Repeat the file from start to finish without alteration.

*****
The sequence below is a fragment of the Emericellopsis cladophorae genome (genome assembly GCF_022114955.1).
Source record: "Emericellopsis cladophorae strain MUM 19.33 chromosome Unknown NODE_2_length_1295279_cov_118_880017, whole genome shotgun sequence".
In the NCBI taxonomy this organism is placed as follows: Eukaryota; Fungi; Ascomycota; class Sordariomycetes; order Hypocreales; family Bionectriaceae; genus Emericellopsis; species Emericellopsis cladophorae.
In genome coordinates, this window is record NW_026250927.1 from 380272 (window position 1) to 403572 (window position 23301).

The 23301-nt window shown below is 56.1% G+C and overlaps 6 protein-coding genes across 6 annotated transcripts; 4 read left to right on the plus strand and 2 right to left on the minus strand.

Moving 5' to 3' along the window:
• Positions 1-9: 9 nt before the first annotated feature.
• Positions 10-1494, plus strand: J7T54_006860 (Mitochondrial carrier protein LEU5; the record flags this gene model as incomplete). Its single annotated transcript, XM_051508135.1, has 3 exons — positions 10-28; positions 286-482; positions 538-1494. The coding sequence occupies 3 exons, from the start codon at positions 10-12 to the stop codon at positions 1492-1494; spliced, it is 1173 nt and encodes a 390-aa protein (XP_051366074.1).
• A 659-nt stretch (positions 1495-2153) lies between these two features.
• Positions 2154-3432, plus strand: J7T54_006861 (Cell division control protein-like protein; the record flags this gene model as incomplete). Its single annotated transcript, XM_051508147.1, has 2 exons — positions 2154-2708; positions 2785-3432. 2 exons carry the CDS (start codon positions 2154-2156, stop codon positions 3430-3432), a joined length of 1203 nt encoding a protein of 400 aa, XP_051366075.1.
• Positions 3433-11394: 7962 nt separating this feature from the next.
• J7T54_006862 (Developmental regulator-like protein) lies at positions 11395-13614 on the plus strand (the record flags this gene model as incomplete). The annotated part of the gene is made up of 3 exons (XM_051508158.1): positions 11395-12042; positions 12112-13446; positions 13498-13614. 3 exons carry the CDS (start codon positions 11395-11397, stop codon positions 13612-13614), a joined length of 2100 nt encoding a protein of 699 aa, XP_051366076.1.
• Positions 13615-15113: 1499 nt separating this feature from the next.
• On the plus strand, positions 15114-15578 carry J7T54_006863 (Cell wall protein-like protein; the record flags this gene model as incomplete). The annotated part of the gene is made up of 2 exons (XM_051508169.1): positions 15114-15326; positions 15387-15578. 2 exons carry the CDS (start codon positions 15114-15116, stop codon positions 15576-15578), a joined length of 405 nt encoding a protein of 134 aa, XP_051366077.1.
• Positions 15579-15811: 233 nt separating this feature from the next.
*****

The sequence below is a fragment of the Emericellopsis cladophorae genome (genome assembly GCF_022114955.1).
Source record: "Emericellopsis cladophorae strain MUM 19.33 chromosome Unknown NODE_2_length_1295279_cov_118_880017, whole genome shotgun sequence".
In the NCBI taxonomy this organism is placed as follows: Eukaryota; Fungi; Ascomycota; class Sordariomycetes; order Hypocreales; family Bionectriaceae; genus Emericellopsis; species Emericellopsis cladophorae.
In genome coordinates, this window is record NW_026250927.1 from 380272 (window position 1) to 403572 (window position 23301).

The 23301-nt window shown below is 56.1% G+C and overlaps 6 protein-coding genes across 6 annotated transcripts; 4 read left to right on the plus strand and 2 right to left on the minus strand.

Moving 5' to 3' along the window:
• Positions 1-9: 9 nt before the first annotated feature.
• Positions 10-1494, plus strand: J7T54_006860 (Mitochondrial carrier protein LEU5; the record flags this gene model as incomplete). Its single annotated transcript, XM_051508135.1, has 3 exons — positions 10-28; positions 286-482; positions 538-1494. The coding sequence occupies 3 exons, from the start codon at positions 10-12 to the stop codon at positions 1492-1494; spliced, it is 1173 nt and encodes a 390-aa protein (XP_051366074.1).
• A 659-nt stretch (positions 1495-2153) lies between these two features.
• Positions 2154-3432, plus strand: J7T54_006861 (Cell division control protein-like protein; the record flags this gene model as incomplete). Its single annotated transcript, XM_051508147.1, has 2 exons — positions 2154-2708; positions 2785-3432. 2 exons carry the CDS (start codon positions 2154-2156, stop codon positions 3430-3432), a joined length of 1203 nt encoding a protein of 400 aa, XP_051366075.1.
• Positions 3433-11394: 7962 nt separating this feature from the next.
• J7T54_006862 (Developmental regulator-like protein) lies at positions 11395-13614 on the plus strand (the record flags this gene model as incomplete). The annotated part of the gene is made up of 3 exons (XM_051508158.1): positions 11395-12042; positions 12112-13446; positions 13498-13614. 3 exons carry the CDS (start codon positions 11395-11397, stop codon positions 13612-13614), a joined length of 2100 nt encoding a protein of 699 aa, XP_051366076.1.
• Positions 13615-15113: 1499 nt separating this feature from the next.
• On the plus strand, positions 15114-15578 carry J7T54_006863 (Cell wall protein-like protein; the record flags this gene model as incomplete). The annotated part of the gene is made up of 2 exons (XM_051508169.1): positions 15114-15326; positions 15387-15578. 2 exons carry the CDS (start codon positions 15114-15116, stop codon positions 15576-15578), a joined length of 405 nt encoding a protein of 134 aa, XP_051366077.1.
• Positions 15579-15811: 233 nt separating this feature from the next.